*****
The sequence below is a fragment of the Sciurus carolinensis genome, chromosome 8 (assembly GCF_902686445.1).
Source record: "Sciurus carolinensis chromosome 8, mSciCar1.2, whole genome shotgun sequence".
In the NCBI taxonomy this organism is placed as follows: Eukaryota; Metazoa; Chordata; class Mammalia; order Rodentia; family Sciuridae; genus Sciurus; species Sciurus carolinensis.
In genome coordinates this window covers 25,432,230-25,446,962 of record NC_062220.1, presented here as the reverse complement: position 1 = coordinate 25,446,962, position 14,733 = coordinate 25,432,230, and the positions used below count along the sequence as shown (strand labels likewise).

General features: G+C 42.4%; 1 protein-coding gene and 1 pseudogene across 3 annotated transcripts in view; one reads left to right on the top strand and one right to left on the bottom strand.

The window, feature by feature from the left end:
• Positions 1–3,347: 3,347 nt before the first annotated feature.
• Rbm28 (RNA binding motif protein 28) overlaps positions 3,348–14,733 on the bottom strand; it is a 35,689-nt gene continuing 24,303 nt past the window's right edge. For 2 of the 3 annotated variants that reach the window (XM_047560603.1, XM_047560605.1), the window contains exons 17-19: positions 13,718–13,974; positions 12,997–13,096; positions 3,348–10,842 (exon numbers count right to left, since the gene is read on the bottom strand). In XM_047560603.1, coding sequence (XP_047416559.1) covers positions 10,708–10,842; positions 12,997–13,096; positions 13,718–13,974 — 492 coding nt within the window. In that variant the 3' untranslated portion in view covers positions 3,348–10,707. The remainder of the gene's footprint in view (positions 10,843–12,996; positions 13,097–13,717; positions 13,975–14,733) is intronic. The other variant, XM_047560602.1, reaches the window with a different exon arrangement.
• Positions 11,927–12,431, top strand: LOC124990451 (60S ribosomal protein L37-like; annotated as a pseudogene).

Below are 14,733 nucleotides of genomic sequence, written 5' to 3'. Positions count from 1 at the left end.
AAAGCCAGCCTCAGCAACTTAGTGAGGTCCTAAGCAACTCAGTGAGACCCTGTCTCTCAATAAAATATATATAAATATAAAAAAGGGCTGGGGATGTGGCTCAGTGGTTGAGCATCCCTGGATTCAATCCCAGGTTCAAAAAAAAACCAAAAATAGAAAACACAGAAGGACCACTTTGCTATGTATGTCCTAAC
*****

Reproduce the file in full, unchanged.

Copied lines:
The sequence below is a fragment of the Sciurus carolinensis genome, chromosome 8 (assembly GCF_902686445.1).
Source record: "Sciurus carolinensis chromosome 8, mSciCar1.2, whole genome shotgun sequence".
In the NCBI taxonomy this organism is placed as follows: Eukaryota; Metazoa; Chordata; class Mammalia; order Rodentia; family Sciuridae; genus Sciurus; species Sciurus carolinensis.
In genome coordinates this window covers 25,432,230-25,446,962 of record NC_062220.1, presented here as the reverse complement: position 1 = coordinate 25,446,962, position 14,733 = coordinate 25,432,230, and the positions used below count along the sequence as shown (strand labels likewise).

General features: G+C 42.4%; 1 protein-coding gene and 1 pseudogene across 3 annotated transcripts in view; one reads left to right on the top strand and one right to left on the bottom strand.

The window, feature by feature from the left end:
• Positions 1–3,347: 3,347 nt before the first annotated feature.
• Rbm28 (RNA binding motif protein 28) overlaps positions 3,348–14,733 on the bottom strand; it is a 35,689-nt gene continuing 24,303 nt past the window's right edge. For 2 of the 3 annotated variants that reach the window (XM_047560603.1, XM_047560605.1), the window contains exons 17-19: positions 13,718–13,974; positions 12,997–13,096; positions 3,348–10,842 (exon numbers count right to left, since the gene is read on the bottom strand). In XM_047560603.1, coding sequence (XP_047416559.1) covers positions 10,708–10,842; positions 12,997–13,096; positions 13,718–13,974 — 492 coding nt within the window. In that variant the 3' untranslated portion in view covers positions 3,348–10,707. The remainder of the gene's footprint in view (positions 10,843–12,996; positions 13,097–13,717; positions 13,975–14,733) is intronic. The other variant, XM_047560602.1, reaches the window with a different exon arrangement.
• Positions 11,927–12,431, top strand: LOC124990451 (60S ribosomal protein L37-like; annotated as a pseudogene).

Below are 14,733 nucleotides of genomic sequence, written 5' to 3'. Positions count from 1 at the left end.
AAAGCCAGCCTCAGCAACTTAGTGAGGTCCTAAGCAACTCAGTGAGACCCTGTCTCTCAATAAAATATATATAAATATAAAAAAGGGCTGGGGATGTGGCTCAGTGGTTGAGCATCCCTGGATTCAATCCCAGGTTCAAAAAAAAACCAAAAATAGAAAACACAGAAGGACCACTTTGCTATGTATGTCCTAAC